On the other hand, I’m shocked, shocked I tell you!, that CSAIL (or MIT) would ever be a bit biased towards self-promotion. Why, the very idea of MIT communications (and I get at least three emails from them every week telling me all sorts of reasons why MIT needs my money and deserves it unquestioningly) would obscure the role of non-MIT players on a 200-plus person project, that’s ridiculous.

    (Also in the CSAIL comms there’s no mention that Prof. Bouman of MIT is about to become Prof. Bouman of Caltech, an oversight that I’m sure will be corrected before the ‘give us money’ letters go out next Monday.)

  6. “That’s a engineering conference paper from 2016. It is not a report of the overall (science) experiment.” Your point being…? So she did some engineering work upon which the science relied or took advantage of in a critical way (as in, no engineering work = no science result). What’s wrong with that? I mean, I’m not in favor of putting people on pedestals, this woman or anybody else—this is a group project if ever there was one— but if you’re looking for an example of an undeserving person, I’d say you need to find another example because it’s pretty clear this woman has done some real work with her PhD (I’m still wondering exactly what you’ve ever used your PhD for).

    • Nobody said this woman was undeserving of credit for code that she wrote. Trolls are saying she is undeserving of MSM credit for the entire project.

    • The most important point of the original post (at least to me) was that Americans, including AOC, bought into the idea that a single individual could be said to be primarily responsible for an experimental physics achievement. That they believed it was a young non-physicist who had resurrected the pre-20th century way of doing physics, rather than one of the mature physicists who were nominally in leadership positions on the project, made it even more interesting.

    • AOC thanks her for her “contribution to science” – the “primarily responsible” part is just something you made up.

    • “Congratulations to Katie Bouman to whom we owe the first photograph of a black hole ever.”

  7. “I love women! That’s why I try to get them to be smart and go to med school!” –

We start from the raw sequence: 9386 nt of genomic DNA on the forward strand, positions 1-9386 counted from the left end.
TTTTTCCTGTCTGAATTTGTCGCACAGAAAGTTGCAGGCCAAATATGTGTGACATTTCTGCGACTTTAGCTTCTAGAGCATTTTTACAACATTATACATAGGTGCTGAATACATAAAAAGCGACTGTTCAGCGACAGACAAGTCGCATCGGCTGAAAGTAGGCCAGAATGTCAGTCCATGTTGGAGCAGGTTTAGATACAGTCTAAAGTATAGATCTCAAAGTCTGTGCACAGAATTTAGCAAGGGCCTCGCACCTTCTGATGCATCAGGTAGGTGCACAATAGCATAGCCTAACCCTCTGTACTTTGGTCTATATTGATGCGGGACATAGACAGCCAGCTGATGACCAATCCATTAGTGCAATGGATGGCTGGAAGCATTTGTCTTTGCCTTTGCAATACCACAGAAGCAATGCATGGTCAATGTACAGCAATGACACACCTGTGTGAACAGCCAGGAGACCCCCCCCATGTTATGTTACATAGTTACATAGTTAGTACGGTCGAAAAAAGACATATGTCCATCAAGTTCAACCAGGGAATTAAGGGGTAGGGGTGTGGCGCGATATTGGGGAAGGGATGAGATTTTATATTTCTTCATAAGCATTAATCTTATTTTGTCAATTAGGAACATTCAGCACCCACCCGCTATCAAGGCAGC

And yet your brother went to med school and you studied CS, but who is monetarily wealthier?

    The grass is not greener, just a different shade of brown Philip.

    • Georg: Are you sure this isn’t an example of selection bias? Also not the same categories? (I suggested medical school as an alternative to a career in science, not as an alternative to engineering and I have worked as an engineer, not a scientist.)

      Why not take members of the MIT Class of 1982 and compare those who went to medical school to those who worked in science? I had the opportunity to do this as class secretary. Median income for the docs was about 4X the median for the scientists (maybe 3X the median for those who stayed in engineering and the docs were much more likely to still be at prime earning capacity at our 35th reunion (many of the engineers were unemployed and unemployable by their mid-50s)).

  8. I’m not an expert, but the torus is caused more by limb “brightening” than “darkening.” The torus is synchrotron emission from relativistic material circling the black hole just above the event horizon. Synchrotron emission preferentially beams light ahead of its direction of travel, causing the torus to be brighter on one side where the orbiting material is viewed “head-on.” Not much light is beamed sideways so there’s little emission seen from material crossing the center. It’s not really correct to call the torus a photosphere — a true photosphere like in the sun would emit light more evenly in all directions and be brightest in the center.